Get Real

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  • Title: Get Real: Service-Learning with Real-World Projects in Landscape Architecture Design Education
  • Author(s): Qing Lana Luo, Po Siu Hsu
  • Publisher: Common Ground Research Networks
  • Collection: Common Ground Research Networks
  • Series: Design Principles & Practices
  • Journal Title: The International Journal of Design Education
  • Keywords: Landscape Architecture, Design Education, Service-Learning, Community Service, Experiential Learning
  • Volume: 12
  • Issue: 3
  • Year: 2018
  • ISSN: 2325-128X (Print)
  • ISSN: 2325-1298 (Online)
  • DOI: https://doi.org/10.18848/2325-128X/CGP/v12i03/13-29
  • Citation: Luo, Qing Lana, and Po Siu Hsu. 2018. "Get Real: Service-Learning with Real-World Projects in Landscape Architecture Design Education." The International Journal of Design Education 12 (3): 13-29. doi:10.18848/2325-128X/CGP/v12i03/13-29.
  • Extent: 17 pages

Abstract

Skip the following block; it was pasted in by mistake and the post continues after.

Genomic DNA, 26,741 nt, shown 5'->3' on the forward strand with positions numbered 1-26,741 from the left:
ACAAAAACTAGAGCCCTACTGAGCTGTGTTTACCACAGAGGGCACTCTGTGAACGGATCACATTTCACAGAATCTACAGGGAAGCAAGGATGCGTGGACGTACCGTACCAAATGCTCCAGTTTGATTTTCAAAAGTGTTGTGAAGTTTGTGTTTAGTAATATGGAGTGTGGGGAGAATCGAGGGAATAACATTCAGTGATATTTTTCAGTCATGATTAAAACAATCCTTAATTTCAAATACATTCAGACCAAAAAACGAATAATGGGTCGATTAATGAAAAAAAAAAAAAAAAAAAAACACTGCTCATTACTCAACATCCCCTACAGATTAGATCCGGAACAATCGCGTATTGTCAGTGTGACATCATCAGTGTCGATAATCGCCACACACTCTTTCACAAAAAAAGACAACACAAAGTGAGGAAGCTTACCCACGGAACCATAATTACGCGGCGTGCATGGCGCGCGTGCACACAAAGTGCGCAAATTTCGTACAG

In design classes of landscape architecture education, some professors strive to find real-world projects from the community for students to practice their design skills instead of giving students speculative projects. This paper described how a landscape architecture faculty with Extension appointment can function as a bridge between formal education and community service through service-learning. The lead faculty selected three community service projects for three different design classes to engage in this study and conducted the follow-up survey. Using four service-learning approaches: (1) real project-centered learning, (2) experiential learning experience, (3) client-professional interaction, and (4) community service awareness, this study examined how students were interested and motivated when they faced a real-world project versus a speculative project. It looked at student’ time spent engaged in a real-world project, and it revealed the benefits of being able to interact with clients during the design process of a real-world project. There were lessons learned during the working process of three service projects, and the study results confirmed that real-world projects provided benefits to students’ learning and facilitated better teaching outcomes in design education.